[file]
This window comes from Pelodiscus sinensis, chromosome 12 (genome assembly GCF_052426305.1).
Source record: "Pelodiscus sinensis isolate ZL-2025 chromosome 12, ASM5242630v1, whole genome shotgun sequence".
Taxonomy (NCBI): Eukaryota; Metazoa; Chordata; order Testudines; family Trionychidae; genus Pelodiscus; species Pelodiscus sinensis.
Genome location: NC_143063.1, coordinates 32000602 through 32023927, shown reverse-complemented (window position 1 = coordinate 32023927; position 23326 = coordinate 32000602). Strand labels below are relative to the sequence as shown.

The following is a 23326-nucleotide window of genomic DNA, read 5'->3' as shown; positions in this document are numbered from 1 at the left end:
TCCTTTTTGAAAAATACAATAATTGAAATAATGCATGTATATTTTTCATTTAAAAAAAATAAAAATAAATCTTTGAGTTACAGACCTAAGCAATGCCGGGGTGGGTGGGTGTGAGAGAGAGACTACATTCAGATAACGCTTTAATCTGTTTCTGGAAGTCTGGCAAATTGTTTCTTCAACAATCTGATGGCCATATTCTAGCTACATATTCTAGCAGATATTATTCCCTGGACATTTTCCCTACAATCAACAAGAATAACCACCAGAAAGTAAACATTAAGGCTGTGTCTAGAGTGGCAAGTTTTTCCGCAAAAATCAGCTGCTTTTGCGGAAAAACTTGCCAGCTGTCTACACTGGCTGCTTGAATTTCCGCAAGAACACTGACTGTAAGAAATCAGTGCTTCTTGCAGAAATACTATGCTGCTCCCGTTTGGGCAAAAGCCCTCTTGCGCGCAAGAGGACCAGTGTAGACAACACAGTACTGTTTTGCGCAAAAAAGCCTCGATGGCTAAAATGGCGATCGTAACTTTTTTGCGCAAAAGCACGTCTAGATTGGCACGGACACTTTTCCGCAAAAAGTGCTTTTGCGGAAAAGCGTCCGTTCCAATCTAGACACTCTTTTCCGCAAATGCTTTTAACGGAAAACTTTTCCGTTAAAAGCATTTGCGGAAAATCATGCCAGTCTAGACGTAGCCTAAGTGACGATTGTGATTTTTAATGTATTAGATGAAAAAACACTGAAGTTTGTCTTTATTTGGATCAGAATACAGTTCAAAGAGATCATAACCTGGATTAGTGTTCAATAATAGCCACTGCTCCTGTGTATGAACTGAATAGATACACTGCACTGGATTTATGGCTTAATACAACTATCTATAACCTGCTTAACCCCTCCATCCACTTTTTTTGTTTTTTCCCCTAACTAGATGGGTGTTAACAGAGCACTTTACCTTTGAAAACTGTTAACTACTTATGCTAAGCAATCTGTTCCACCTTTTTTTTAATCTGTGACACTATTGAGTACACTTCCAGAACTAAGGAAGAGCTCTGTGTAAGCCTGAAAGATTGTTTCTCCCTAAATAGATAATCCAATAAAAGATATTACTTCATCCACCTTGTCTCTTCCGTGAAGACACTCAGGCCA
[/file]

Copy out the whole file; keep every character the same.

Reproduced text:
This window comes from Pelodiscus sinensis, chromosome 12 (genome assembly GCF_052426305.1).
Source record: "Pelodiscus sinensis isolate ZL-2025 chromosome 12, ASM5242630v1, whole genome shotgun sequence".
Taxonomy (NCBI): Eukaryota; Metazoa; Chordata; order Testudines; family Trionychidae; genus Pelodiscus; species Pelodiscus sinensis.
Genome location: NC_143063.1, coordinates 32000602 through 32023927, shown reverse-complemented (window position 1 = coordinate 32023927; position 23326 = coordinate 32000602). Strand labels below are relative to the sequence as shown.

The following is a 23326-nucleotide window of genomic DNA, read 5'->3' as shown; positions in this document are numbered from 1 at the left end:
TCCTTTTTGAAAAATACAATAATTGAAATAATGCATGTATATTTTTCATTTAAAAAAAATAAAAATAAATCTTTGAGTTACAGACCTAAGCAATGCCGGGGTGGGTGGGTGTGAGAGAGAGACTACATTCAGATAACGCTTTAATCTGTTTCTGGAAGTCTGGCAAATTGTTTCTTCAACAATCTGATGGCCATATTCTAGCTACATATTCTAGCAGATATTATTCCCTGGACATTTTCCCTACAATCAACAAGAATAACCACCAGAAAGTAAACATTAAGGCTGTGTCTAGAGTGGCAAGTTTTTCCGCAAAAATCAGCTGCTTTTGCGGAAAAACTTGCCAGCTGTCTACACTGGCTGCTTGAATTTCCGCAAGAACACTGACTGTAAGAAATCAGTGCTTCTTGCAGAAATACTATGCTGCTCCCGTTTGGGCAAAAGCCCTCTTGCGCGCAAGAGGACCAGTGTAGACAACACAGTACTGTTTTGCGCAAAAAAGCCTCGATGGCTAAAATGGCGATCGTAACTTTTTTGCGCAAAAGCACGTCTAGATTGGCACGGACACTTTTCCGCAAAAAGTGCTTTTGCGGAAAAGCGTCCGTTCCAATCTAGACACTCTTTTCCGCAAATGCTTTTAACGGAAAACTTTTCCGTTAAAAGCATTTGCGGAAAATCATGCCAGTCTAGACGTAGCCTAAGTGACGATTGTGATTTTTAATGTATTAGATGAAAAAACACTGAAGTTTGTCTTTATTTGGATCAGAATACAGTTCAAAGAGATCATAACCTGGATTAGTGTTCAATAATAGCCACTGCTCCTGTGTATGAACTGAATAGATACACTGCACTGGATTTATGGCTTAATACAACTATCTATAACCTGCTTAACCCCTCCATCCACTTTTTTTGTTTTTTCCCCTAACTAGATGGGTGTTAACAGAGCACTTTACCTTTGAAAACTGTTAACTACTTATGCTAAGCAATCTGTTCCACCTTTTTTTTAATCTGTGACACTATTGAGTACACTTCCAGAACTAAGGAAGAGCTCTGTGTAAGCCTGAAAGATTGTTTCTCCCTAAATAGATAATCCAATAAAAGATATTACTTCATCCACCTTGTCTCTTCCGTGAAGACACTCAGGCCA